Most of the expense in BSA - at least in our council - is salaries, wages, and benefits - over 90% of council income.

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23 minutes ago, TAHAWK said:

Most of the expense in BSA - at least in our council - is salaries, wages, and benefits - over 90% of council income.

True. I was responding the the idea that scouting is expensive for the scouts, and troops. I apologize for not being more clear.

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Boys and Girls club receives significant federal funding (at one point $600M+ per year) and big grants from various corporations.   They pay their CEO nearly $1M per year. https://www.forbes.com/companies/boys-girls-clubs-of-america/

They dominate inner city programs and I don’t see the BSA with the funding to compete.   It’s sad as I do think the BSA has a great program. I’ve seen the Boys and Girls club camps in my area ... they are impressive and well funded when compared to BSA.  
 

I think we need new BSA national leaders who are able to mobilize youth, parents and organizations in a belief that the methods and aims are needed in today’s generation. I believe they are, but the message is being drowned out by STEM and abuse cases.  

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BSA up and got itself pegged as faith based, so it does not have access to the federal $ that B&G clubs do.

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12 hours ago, Eagle1993 said:

They pay their CEO nearly $1M per year.

If he's pulling in $650M in taxpayer money and another $1.2B in donations then $1M/year salary is a bargain!  That's a pretty good ROI.

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38 minutes ago, walk in the woods said:

If he's pulling in $650M in taxpayer money and another $1.2B in donations then $1M/year salary is a bargain!  That's a pretty good ROI.

^ This ^ 

For all our griping about executive salaries, this is the key point.  If the CSE could end the lawsuits, could turn membership around, could grow funding, clean up trouble councils, they'd be worth 1 or 2 million a year.  

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On 2/10/2020 at 12:44 PM, DuctTape said:

Scouting doesn't have to be expensive at all. Very little in donations is needed, those would supplement but the scouts could do things to earn their own way for a campout. At its core, Scouting has little $ cost.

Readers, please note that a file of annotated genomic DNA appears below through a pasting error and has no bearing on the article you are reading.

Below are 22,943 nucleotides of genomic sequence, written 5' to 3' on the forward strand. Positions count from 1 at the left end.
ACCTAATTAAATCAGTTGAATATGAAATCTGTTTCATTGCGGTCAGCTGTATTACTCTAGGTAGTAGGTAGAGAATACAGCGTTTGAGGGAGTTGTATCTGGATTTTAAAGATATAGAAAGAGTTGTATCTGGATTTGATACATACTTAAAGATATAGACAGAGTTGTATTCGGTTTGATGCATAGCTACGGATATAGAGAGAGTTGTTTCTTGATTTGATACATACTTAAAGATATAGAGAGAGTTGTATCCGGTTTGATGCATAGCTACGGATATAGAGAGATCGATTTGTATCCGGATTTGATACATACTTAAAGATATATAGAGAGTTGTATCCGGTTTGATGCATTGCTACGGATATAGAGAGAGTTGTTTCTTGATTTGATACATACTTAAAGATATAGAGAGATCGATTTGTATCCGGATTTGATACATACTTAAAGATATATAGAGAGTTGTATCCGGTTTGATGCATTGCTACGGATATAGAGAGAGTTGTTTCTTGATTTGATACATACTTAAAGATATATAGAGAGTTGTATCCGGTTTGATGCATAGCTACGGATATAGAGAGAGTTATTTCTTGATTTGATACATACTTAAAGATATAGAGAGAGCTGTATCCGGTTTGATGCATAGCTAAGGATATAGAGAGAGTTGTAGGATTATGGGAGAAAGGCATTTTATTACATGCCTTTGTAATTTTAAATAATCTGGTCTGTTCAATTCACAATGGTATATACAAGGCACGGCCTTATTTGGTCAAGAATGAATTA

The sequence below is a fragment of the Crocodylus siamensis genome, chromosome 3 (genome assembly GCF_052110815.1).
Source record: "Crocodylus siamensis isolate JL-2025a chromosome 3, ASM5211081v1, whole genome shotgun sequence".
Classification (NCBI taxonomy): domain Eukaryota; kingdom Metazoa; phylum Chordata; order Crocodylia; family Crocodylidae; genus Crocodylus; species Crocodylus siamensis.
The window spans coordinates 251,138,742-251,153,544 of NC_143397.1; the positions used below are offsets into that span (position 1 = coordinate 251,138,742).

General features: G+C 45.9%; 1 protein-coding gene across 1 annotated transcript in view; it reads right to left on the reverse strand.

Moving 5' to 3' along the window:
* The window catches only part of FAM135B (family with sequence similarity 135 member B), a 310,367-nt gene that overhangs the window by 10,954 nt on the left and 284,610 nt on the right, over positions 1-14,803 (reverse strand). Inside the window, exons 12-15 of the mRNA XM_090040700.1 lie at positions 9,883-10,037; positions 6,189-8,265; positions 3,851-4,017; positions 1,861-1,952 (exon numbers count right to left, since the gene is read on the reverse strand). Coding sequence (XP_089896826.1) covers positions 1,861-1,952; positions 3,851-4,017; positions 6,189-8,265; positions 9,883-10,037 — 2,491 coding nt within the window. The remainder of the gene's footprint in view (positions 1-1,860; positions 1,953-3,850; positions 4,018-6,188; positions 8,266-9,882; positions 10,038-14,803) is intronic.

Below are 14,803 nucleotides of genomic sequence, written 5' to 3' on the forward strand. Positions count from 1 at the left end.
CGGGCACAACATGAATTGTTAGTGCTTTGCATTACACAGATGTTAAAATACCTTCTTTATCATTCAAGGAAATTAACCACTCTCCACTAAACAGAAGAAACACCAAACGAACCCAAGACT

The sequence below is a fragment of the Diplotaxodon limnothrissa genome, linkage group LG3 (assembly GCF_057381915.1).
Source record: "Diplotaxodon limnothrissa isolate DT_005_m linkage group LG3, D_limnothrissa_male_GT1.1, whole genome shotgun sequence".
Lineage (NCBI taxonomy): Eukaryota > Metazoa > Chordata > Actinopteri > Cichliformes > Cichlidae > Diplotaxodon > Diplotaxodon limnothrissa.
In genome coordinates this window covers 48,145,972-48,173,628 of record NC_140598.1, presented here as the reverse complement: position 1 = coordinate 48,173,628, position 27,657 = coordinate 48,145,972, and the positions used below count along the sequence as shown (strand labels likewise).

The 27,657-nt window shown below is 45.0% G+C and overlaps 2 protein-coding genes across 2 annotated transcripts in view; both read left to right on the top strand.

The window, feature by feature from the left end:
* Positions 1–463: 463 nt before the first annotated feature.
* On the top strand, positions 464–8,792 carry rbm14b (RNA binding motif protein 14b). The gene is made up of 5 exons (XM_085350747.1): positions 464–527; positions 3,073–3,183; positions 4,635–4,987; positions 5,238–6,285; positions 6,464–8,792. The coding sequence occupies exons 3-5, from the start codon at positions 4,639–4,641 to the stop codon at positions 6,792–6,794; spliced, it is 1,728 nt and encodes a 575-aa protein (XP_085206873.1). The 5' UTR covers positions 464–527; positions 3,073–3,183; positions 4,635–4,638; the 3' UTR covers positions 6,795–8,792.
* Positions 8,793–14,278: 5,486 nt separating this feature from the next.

Even just looking the "business model" for Scouting at the unit level, the prevailing methods for pack and troop operations are expensive:  uniforms and handbooks for everyone, summer camps, rental of campgrounds and event areas, awards (pins, badges, loops), modern tents and other personal and unit camping equipment, merit badge clinics, shiny metal pinewood derby tracks with electronic timing devices, etc.  It's not that it is deliberate, it is just that they are doing Scouting the way everybody does it.  It's what they see in Boys' Life and Scouting magazines and at camporees, and what they talk about at Roundtable.  No one really thinks about other, inexpensive options because they aren't exposed to those options.  They don't know that you can do great Scouting on the cheap.

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19 hours ago, dkurtenbach said:

... They don't know that you can do great Scouting on the cheap. 

And this is where scouting must catch up with the locally sourced attitude of the 21st century. A guy in my hometown makes custom backpacks ... for profit! I bet he'd gladly have a troop visit and learn to assemble their gear. I bet he's not the only one.

No offense to the hardworking Vietnamese laborers who assembled our USA Contingent packs for Osprey, but there is something to be said for "patrol built, patrol carried." Metalwork, welding, textile, and backpacking in one fell swoop.

Edited by qwazse

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Somewhere along the way I learned the word "thrifty". Now where was that again?